BURLEY, Idaho – Alternative crops tend to grab headlines when commodity prices are low and producers are interested in finding crops with a better profit margin. It’s a harder sell when grain prices are near historic highs, but one alternative crop is gaining attention thanks to it’s adaptation for dryland production.
Camelina probably isn’t dominating the conversation at coffee shops, but researchers are starting to give this oilseed a closer look.
Juliet Windes, University of Idaho Extension crop management specialist at Idaho Falls, said she’s been impressed with what she’s seen.
“I think it could be competitive in areas with cold temperatures and a short growing season,” she told grain growers during the annual UI cereal school in Burley this winter.
An area like Soda Springs, where growers have been locked into continuous grain rotations for up to 20 years, comes to mind. Pivot corners may be another good option.
Montana planted about 50,000 acres of camelina last year. Oregon could provide a market for biodiesel made from camelina. The Portland City Council began requiring a 5 percent biodiesel blend for all diesel fuel sold within city limits starting in July 2007. That rises to a 10 percent blend in July 2010.
The state of Oregon has also enacted a Renewable Fuels Initiative that mandates the use of biofuels.
Tim Parker, president of Willamette Biomass Processors, Inc., also spoke at cereal school. Rather than making biofuels, his Salem, Ore.-based company is focusing on providing a place for farmers to bring oilseeds that can be crushed and then sold to a biodiesel plant.
While growers would like to be paid 25 cents a pound to raise camelina, they won’t pay $8 per gallon for biodiesel.
“We’ve got to find something that’s profitable for you, the grower, but still profitable for the processor,” he said.
That’s one reason he’s excited about camelina. The oilseed can grow in regions that receive as little as 6 to 8 inches of annual precipitation and still yield 1,100 to 1,200 pounds per acre. Researchers at the UI Parma Research and Extension Center got 1,950 pounds per acre off some irrigated plots, showing that the crop may also fit some irrigated situations.
Parker estimated growers would pay about $1.60 per bushel to grow camelina.
Fertilizer requirements are minimal, and seed was running $1 per pound plus freight. Seeding rate is 5 lbs. per acre. At the end of January, the market was supporting a price of about $5 per bushel
Because camelina germinates at 38 degrees, it is a very-early-season crop. Parker said growers can lose up to 100 lbs. of yield by planting after March 15.
Windes thinks camelina could be broadcast on frozen ground or sown with minimum surface incorporation.
“You could seed early on frozen ground and let it take advantage of the early-season moisture,” she said.
CORVALLIS, Ore. (AP) — A small Oregon startup company developing new technology to convert waste wood and grass into biofuel has won a $100,000 federal grant.
Trillium FiberFuels is testing a new method for making cellulosic ethanol from fibrous plant material.
The U.S. Energy Department grant last week was the only one made to an Oregon company by the agency’s Small Business Innovation Research program.
Trillium was one of 360 companies receiving a total of $36 million nationwide.
The grant money will boost the renewable fuel company’s credibility with investors but is not enough for its research, said Chris Beatty, a former Hewlett-Packard employee and co-founder of Trillium.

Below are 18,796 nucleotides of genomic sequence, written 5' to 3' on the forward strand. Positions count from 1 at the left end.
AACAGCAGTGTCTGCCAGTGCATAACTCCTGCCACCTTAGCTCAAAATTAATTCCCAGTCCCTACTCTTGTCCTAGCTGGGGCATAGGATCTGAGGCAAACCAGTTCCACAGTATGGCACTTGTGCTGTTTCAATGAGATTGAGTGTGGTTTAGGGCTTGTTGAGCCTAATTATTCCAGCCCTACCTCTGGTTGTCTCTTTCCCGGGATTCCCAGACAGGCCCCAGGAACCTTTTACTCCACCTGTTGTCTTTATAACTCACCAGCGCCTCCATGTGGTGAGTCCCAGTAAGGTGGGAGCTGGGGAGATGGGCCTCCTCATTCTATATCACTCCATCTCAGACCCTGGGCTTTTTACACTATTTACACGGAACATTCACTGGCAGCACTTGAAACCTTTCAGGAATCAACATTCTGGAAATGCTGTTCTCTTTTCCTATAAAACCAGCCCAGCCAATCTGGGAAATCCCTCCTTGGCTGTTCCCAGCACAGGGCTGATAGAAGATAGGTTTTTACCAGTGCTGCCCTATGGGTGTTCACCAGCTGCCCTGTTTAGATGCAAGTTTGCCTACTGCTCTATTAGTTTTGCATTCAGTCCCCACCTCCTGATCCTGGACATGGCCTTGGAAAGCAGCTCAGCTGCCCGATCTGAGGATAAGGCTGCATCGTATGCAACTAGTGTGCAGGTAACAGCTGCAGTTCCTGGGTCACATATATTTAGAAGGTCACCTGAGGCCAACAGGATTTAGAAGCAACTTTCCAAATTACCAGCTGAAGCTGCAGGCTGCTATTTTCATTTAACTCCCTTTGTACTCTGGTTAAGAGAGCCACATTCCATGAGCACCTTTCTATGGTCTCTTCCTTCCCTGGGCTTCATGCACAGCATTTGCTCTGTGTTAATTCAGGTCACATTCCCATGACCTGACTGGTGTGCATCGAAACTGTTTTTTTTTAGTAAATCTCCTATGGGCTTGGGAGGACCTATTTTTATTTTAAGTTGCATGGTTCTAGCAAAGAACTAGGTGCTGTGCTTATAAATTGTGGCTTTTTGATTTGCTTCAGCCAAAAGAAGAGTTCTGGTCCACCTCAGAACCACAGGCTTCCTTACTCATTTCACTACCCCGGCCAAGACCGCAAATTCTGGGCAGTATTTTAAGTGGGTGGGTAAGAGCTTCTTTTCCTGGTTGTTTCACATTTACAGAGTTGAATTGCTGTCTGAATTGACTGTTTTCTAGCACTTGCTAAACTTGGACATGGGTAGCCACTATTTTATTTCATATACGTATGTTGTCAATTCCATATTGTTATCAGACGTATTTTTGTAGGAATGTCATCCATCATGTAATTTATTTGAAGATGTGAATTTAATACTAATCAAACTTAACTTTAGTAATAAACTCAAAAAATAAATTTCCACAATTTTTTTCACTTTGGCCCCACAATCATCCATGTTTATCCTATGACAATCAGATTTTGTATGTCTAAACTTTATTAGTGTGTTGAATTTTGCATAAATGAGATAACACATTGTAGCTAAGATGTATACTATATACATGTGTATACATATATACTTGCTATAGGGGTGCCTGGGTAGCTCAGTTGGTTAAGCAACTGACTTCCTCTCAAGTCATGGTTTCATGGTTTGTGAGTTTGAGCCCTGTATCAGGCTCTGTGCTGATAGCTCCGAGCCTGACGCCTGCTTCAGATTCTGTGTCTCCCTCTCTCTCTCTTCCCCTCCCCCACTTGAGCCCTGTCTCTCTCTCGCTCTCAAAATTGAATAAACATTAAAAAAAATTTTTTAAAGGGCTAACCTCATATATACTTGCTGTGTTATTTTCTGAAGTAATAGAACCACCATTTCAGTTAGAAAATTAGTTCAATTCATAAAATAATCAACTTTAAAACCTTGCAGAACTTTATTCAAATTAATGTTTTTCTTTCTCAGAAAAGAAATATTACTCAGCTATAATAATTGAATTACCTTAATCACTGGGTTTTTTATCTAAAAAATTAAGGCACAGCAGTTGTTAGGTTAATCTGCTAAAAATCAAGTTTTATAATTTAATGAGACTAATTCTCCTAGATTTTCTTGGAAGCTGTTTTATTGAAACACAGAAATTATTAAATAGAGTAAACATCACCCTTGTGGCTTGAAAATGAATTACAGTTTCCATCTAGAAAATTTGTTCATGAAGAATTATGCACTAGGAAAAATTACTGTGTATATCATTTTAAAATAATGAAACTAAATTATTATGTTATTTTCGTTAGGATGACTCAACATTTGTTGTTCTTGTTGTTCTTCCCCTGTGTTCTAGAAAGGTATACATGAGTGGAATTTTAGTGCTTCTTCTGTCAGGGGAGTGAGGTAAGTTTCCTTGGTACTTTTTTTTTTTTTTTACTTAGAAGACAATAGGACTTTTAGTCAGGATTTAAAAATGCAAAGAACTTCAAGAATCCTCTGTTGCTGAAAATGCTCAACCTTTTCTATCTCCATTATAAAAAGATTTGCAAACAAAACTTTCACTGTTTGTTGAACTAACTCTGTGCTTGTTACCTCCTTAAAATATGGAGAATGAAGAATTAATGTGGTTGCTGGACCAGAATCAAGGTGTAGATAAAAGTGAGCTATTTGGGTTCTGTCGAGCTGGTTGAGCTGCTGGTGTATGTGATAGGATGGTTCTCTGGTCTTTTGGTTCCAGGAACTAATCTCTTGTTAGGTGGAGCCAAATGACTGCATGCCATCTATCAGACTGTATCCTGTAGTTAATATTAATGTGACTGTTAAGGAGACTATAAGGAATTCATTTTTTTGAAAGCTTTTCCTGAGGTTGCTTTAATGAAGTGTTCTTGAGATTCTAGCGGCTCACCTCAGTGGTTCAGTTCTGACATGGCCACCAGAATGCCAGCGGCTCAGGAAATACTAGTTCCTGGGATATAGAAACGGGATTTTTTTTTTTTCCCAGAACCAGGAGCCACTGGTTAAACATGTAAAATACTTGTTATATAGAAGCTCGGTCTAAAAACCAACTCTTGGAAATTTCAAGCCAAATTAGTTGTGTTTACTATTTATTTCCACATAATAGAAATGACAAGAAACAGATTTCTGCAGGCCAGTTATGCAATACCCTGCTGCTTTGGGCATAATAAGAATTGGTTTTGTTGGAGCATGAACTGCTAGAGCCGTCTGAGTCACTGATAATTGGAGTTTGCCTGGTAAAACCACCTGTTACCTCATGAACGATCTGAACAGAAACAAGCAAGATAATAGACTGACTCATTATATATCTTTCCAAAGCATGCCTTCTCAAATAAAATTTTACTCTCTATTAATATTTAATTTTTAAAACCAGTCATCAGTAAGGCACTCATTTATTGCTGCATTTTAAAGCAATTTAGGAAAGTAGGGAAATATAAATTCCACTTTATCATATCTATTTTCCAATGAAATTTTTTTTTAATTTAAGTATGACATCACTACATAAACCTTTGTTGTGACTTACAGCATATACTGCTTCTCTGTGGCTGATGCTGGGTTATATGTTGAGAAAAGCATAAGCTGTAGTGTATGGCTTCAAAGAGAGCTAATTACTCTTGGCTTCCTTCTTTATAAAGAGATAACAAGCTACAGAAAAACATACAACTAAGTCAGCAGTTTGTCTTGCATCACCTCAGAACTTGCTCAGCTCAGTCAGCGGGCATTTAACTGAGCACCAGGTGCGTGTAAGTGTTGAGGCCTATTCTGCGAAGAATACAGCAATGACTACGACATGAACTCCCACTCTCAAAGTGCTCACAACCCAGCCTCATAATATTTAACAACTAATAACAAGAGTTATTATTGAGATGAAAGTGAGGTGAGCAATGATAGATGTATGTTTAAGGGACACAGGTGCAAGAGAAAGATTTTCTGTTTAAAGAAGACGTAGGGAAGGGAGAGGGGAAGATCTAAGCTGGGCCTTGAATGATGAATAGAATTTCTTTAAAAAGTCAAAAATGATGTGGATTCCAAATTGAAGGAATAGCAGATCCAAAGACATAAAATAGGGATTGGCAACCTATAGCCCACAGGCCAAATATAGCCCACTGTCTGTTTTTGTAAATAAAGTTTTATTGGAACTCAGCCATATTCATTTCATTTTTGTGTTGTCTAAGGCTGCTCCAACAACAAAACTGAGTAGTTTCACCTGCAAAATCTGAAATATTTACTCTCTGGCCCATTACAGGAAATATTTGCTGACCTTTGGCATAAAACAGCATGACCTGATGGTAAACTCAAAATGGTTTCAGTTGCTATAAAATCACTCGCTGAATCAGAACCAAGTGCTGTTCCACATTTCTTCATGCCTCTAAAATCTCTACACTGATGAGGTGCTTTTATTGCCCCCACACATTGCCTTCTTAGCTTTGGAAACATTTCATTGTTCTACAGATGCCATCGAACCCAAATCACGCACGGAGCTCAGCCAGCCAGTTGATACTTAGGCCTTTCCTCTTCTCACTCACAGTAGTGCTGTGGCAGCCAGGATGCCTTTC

Trillium is also seeking a grant from the Oregon Nanoscience and Microtechnologies Institute as well as funding from the state under the Business Energy Tax Credit.
“If they get something going, we’d probably participate in some way with a tax credit,” said Rick Wallace, a senior policy analyst for the Oregon Department of Energy. “The time is coming when we back off the incentives for corn and send them to cellulosic.”
Cellulosic ethanol is “really where Oregon wants to go” with renewable fuel development, said Wallace.
Ethanol — the same kind of alcohol found in wine, beer and liquor — can also be used as fuel or a fuel supplement, and can be made with a variety of crops.
The federal government has supported conversion of corn into ethanol but critics point out it takes larges amounts of energy to produce and diverting corn into biofuel production is contributing to rising food prices around the world.
Waste wood and grass, however, are abundant and have no food value, supporters say.
“There’s a huge opportunity for cellulosic” in Oregon, said Tomas Endicott, a co-founder of SeQuential-Pacific Biodiesel and a renewable energy consultant. “It absolutely is worthwhile to invest in that technology today to bring down the costs and improve the technology.”
The grant puts Trillium in the running for the second phase of the small business grants for up to $1 million if the technology proves feasible.
Founded in 2006 by three former Hewlett-Packard employees and an Oregon State University researcher, Trillium is looking for a commercially-viable way to process cellulose, the abundant fiber that gives plants their structure.
Information from: Gazette-Times, http://www.gtconnect.com
That’s right folks. By popular demand, we have added a 25-passenger this past month. It rocks and it rolls! Just fresh off an eco-friendly oil change, a new IPOD-enabled PA radio, and charcoal carpeted walls, 100% waste product, of which 90% chicken fat fuels this beast. It is a mean green chicken fat machine as one parent of Arbor School stated.
The summer is filling up fast with services for the mini-bus, so hurry up and book your next event! Some examples of upcoming services include corporate events, weddings, wine tours, and Oregon Tradeswomen field trips. (more…)